Best External Hard Drives – OWC, Seagate, & LaCie
User Report Review and Nemo Memo

OWC On-The-Go Pro 240GB SSD Triple Interface External Drive
Price: $295

OWC On-The-Go Pro 500GB Triple Interface External Drive
Price: $138

Seagate Backup Plus Portable External 1TB Drive for Mac
Price: $130

Adapters are available, sold separately, to convert this drive to FireWire 800 and/or Thunderbolt


LaCie Rugged Key 16GB
Price: $40 for 16GB, or $70 for 32GB

The more things stay the same, the more they change. Bus-powered external portable drives of different sizes, speeds, and capacities will be around for a while longer. USB 2 is still here, as is FireWire 800, and so now are USB 3 and Thunderbolt. Prices are all over the place, as are design and  drive case size.

Portable external drives can cost more per gigabyte than do stationary desktop units, but drive prices in general continue their astonishing descent from the days of not very yore. A few reliable companies dominate the market for external storage.

You always need more external storage than you think you need, and you always want faster transfer speeds than you have. You think company warranty periods are too short, but you typically use their products beyond the guaranteed number of years.

Enter Center Stage: LaCie, Seagate, and Other World Computing, or OWC. These three companies currently offer external storage that MyMac is pleased to evaluate and recommend year after year.

* * * * * * * * * * * * * * * *

LaCie’s Rugged Key portable flash drive is the most unusual product in this discussion. It is resistant to heat, cold, water, and being dropped. Encased in its peculiar, columnar orange sheath, Rugged Key is easy to find in your cluttered backpack, and difficult to lose on your messy desk. Snug friction keeps the key firmly in place within its rubbery cocoon. A robust key ring allows you to attach Rugged Key just about anywhere.

Its USB 3 data transfer rate is quick and efficient. On a new Retina Display MacBook Pro with 2.3 GHz Intel Core i7 processor and 8 GB memory, Rugged Key copied a combination of 305 iTunes songs and movies totaling 4.3 GB in 380 seconds. The previous winner, LaCie’s CooKey USB 2 LINK, required 505 seconds for the same transfer.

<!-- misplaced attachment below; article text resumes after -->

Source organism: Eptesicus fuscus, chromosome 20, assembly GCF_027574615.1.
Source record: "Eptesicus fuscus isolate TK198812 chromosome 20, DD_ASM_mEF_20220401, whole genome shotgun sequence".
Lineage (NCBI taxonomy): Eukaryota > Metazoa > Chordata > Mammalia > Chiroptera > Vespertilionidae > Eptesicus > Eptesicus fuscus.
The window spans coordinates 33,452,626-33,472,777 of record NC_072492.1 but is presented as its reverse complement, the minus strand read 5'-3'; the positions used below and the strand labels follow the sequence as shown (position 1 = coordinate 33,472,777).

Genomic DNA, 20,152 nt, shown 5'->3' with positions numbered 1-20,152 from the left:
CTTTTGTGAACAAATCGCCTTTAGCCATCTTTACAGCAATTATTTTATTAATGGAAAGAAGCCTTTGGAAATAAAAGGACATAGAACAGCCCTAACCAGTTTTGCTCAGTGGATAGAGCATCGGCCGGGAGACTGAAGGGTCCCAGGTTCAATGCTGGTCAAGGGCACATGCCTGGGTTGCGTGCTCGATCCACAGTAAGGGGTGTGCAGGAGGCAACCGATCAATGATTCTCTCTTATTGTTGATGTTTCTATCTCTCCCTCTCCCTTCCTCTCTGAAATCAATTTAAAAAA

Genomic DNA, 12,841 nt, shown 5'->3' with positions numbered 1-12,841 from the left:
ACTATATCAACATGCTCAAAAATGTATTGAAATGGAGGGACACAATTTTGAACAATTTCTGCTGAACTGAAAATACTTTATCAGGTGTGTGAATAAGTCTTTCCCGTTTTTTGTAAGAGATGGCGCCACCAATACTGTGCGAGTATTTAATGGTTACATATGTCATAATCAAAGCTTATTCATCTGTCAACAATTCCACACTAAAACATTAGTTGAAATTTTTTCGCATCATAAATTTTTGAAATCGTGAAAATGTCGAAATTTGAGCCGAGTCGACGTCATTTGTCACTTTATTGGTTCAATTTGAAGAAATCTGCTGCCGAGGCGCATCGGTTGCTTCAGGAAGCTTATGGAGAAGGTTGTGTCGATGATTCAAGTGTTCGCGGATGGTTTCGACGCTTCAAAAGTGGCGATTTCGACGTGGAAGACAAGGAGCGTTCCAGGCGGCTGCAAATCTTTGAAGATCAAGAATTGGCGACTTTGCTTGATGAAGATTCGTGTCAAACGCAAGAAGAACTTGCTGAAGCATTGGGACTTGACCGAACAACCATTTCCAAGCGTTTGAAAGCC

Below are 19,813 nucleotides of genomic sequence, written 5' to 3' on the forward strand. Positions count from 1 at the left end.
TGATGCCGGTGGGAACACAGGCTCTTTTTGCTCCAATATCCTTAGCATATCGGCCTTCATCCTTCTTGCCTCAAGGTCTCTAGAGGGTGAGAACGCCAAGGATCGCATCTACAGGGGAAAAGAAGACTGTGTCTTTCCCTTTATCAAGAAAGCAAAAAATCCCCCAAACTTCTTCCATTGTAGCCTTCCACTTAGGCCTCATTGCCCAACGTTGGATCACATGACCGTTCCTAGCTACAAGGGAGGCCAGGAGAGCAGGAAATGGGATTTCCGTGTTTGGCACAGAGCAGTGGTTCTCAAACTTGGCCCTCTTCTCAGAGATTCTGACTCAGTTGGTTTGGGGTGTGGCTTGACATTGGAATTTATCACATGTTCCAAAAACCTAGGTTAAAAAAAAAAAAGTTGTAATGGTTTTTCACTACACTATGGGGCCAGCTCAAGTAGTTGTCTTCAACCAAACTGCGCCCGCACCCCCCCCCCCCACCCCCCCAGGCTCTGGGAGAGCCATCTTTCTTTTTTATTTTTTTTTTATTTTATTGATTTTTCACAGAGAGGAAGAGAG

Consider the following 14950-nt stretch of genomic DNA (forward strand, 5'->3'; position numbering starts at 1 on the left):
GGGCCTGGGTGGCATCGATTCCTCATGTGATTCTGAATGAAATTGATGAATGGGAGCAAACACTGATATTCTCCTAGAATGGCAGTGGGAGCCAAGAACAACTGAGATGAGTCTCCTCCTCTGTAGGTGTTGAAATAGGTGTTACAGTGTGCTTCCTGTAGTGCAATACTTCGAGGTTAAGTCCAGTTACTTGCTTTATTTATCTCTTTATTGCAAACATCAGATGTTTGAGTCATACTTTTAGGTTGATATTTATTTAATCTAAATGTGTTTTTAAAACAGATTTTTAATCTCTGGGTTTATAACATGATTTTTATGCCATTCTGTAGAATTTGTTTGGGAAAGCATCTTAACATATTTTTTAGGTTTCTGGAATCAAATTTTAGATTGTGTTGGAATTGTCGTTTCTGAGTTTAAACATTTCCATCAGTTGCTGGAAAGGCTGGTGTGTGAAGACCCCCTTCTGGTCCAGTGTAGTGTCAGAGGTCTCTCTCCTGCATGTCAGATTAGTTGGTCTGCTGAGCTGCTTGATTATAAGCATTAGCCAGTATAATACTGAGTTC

Activity Monitor’s read speeds for Rugged Key were up to 80 MB/second, and the write speeds were up to 42 MB/second, although most of the time the speed was much lower. Comparable CooKey read speeds were up to 16 MB/second, and the write speeds were up to 13 MB/second. Again, most of the activity was slower.

Onto my 2010 MacBook Pro, with a user-installed SSD internal drive from OWC, the USB 2 iTunes folder transfer whizzed by in only 140 seconds. I know the latter isn’t logical or predictable, compared to the newer Retina Display laptop, but I am very pleased with the performance of Rugged Key with my workhorse MacBook Pro.

Professional techies and road warriors will purchase several Rugged Keys, due to their versatility and LaCie’s reliability. I recently had a problem with my CooKey, and the company’s phone support rep solved it in two minutes.

If you currently don’t have a USB 3 Mac, soon you will. USB 2 is a slow mule, and USB 3 can be a racehorse in comparison. Strong recommendation. MyMac Review Rating: 9 out of 10.

* * * * * * * * * * * * * * * *

OWC’s One-The-Go clear plastic drives have been conversation pieces and workhorses for eleven years. That’s an impressive lifespan for an external hard drive. The guts are very different now than in the beginning, especially with SSD storage.